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Glyphosate: the Herbicide that you Find in your Plate

Glyphosate, the herbicide most widely used in the world, but condemned and prohibited in organic farming, was found in 14 different types of German beers, in cauliflower, lentils, leeks, figs, grapefruits, potatoes, wheat and even oats. It is a widespread herbicide that the WHO, just a year ago, had classified as "probably carcinogenic to humans."

The authorization for the use of this herbicide in the EU expired on December 31 last year, and this week the European Commission would have to decide for renewal for another 15 years. Due to the increasing pressure and sensitivity of public opinion, the proposal which was to be voted on by the Standing Committee of Paff (Committee on Plants, animals, food and feed) and, according to rumors, all Member States, except Sweden, would be in favor, has been temporarily postponed.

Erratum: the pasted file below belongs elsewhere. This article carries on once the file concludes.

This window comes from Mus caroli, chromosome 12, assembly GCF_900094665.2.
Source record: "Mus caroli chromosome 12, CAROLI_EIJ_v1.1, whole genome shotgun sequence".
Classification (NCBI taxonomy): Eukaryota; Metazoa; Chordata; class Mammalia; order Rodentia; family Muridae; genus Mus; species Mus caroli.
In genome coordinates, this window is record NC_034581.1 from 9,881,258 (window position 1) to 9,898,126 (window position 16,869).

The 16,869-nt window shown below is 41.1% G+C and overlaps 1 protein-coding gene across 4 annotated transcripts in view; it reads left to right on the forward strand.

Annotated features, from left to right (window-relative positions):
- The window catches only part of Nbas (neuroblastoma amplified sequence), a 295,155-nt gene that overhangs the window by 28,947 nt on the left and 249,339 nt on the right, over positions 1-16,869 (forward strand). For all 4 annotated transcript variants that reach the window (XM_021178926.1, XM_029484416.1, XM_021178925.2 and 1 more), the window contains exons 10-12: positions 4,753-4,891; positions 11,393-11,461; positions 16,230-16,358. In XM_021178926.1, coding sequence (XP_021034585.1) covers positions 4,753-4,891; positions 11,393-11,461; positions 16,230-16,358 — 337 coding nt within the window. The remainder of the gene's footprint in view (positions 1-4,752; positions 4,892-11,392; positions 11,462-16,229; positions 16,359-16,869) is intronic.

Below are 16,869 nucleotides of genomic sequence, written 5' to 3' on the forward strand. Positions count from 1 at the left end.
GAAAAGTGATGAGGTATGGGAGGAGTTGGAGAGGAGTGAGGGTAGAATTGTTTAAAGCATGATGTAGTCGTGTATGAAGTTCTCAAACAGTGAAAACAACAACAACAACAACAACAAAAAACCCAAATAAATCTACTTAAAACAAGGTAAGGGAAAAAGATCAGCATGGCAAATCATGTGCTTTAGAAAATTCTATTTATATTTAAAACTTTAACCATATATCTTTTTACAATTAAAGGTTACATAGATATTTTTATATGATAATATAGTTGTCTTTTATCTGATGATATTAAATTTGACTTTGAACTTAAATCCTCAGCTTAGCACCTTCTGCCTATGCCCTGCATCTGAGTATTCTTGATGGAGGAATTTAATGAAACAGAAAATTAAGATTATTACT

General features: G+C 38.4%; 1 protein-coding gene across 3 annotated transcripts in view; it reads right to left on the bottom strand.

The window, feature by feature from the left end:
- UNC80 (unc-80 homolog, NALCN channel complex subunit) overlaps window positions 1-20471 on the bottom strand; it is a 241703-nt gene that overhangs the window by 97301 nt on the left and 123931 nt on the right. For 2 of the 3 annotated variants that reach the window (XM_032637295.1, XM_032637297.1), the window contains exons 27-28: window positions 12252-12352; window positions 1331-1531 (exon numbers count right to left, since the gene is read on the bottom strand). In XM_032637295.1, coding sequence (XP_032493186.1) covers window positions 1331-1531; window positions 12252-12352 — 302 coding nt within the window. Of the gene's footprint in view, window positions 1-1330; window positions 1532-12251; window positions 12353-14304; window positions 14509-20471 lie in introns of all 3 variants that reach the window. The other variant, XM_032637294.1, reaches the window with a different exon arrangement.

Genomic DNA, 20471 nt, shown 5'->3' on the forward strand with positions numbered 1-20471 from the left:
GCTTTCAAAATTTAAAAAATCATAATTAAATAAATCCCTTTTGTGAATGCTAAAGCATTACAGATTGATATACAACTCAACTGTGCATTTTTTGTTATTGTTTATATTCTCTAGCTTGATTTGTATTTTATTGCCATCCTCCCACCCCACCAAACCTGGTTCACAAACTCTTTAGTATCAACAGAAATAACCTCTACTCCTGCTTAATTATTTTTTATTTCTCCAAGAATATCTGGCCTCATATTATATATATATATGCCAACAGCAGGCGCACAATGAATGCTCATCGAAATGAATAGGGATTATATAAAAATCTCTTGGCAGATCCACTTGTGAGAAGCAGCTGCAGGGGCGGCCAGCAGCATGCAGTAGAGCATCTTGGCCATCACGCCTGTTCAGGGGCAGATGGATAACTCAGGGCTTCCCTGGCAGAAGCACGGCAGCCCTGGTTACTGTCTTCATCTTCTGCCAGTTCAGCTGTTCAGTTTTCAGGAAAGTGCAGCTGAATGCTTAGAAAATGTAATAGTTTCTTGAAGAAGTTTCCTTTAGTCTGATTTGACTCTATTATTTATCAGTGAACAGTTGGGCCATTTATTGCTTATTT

Even in Italy the Minister of Agriculture Maurizio Martina and that one of Health Beatrice Lorenzin announced the opposite orientation of their ministries to the use of the substance reappointment. They are joined by 32 associations - from WWF, Greenpeace, to Italian Fai, Legambiente and Italia Nostra - who signed a petition to totally ban it and "remove the product from all production protocols that contain it and exclude the companies that make use of any prize in the regional Program for rural development (RDP)."
According to promoting associations, in fact, without an official ban, agriculture regional programs will consider it as sustainable and will encourage the use of a potentially carcinogenic product for humans, and that 2013-2014 Mit studies suspect to underlie the onset of a disorder such as celiac disease.[1]
[1]SOURCES: Corriere della Sera